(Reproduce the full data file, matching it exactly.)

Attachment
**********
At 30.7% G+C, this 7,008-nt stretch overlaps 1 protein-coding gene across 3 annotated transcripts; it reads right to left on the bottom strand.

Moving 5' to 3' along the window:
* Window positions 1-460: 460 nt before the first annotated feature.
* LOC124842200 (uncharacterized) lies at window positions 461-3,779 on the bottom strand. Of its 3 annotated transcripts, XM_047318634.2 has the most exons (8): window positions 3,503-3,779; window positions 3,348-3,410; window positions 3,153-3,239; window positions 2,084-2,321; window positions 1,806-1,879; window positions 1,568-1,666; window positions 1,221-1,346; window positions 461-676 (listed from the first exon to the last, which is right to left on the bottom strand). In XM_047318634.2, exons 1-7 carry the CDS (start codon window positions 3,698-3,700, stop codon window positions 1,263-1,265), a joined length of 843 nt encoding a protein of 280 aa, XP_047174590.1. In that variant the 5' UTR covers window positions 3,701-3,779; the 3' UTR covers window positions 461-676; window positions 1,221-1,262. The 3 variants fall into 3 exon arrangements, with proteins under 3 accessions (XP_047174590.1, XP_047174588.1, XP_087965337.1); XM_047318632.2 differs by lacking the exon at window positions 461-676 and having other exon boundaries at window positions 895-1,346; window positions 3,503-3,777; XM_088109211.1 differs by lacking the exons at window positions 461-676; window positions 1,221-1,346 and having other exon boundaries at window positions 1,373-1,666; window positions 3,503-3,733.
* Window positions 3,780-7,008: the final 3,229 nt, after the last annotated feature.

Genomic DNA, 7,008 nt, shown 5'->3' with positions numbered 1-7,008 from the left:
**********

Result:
At 30.7% G+C, this 7,008-nt stretch overlaps 1 protein-coding gene across 3 annotated transcripts; it reads right to left on the bottom strand.

Moving 5' to 3' along the window:
* Window positions 1-460: 460 nt before the first annotated feature.
* LOC124842200 (uncharacterized) lies at window positions 461-3,779 on the bottom strand. Of its 3 annotated transcripts, XM_047318634.2 has the most exons (8): window positions 3,503-3,779; window positions 3,348-3,410; window positions 3,153-3,239; window positions 2,084-2,321; window positions 1,806-1,879; window positions 1,568-1,666; window positions 1,221-1,346; window positions 461-676 (listed from the first exon to the last, which is right to left on the bottom strand). In XM_047318634.2, exons 1-7 carry the CDS (start codon window positions 3,698-3,700, stop codon window positions 1,263-1,265), a joined length of 843 nt encoding a protein of 280 aa, XP_047174590.1. In that variant the 5' UTR covers window positions 3,701-3,779; the 3' UTR covers window positions 461-676; window positions 1,221-1,262. The 3 variants fall into 3 exon arrangements, with proteins under 3 accessions (XP_047174590.1, XP_047174588.1, XP_087965337.1); XM_047318632.2 differs by lacking the exon at window positions 461-676 and having other exon boundaries at window positions 895-1,346; window positions 3,503-3,777; XM_088109211.1 differs by lacking the exons at window positions 461-676; window positions 1,221-1,346 and having other exon boundaries at window positions 1,373-1,666; window positions 3,503-3,733.
* Window positions 3,780-7,008: the final 3,229 nt, after the last annotated feature.

Genomic DNA, 7,008 nt, shown 5'->3' with positions numbered 1-7,008 from the left: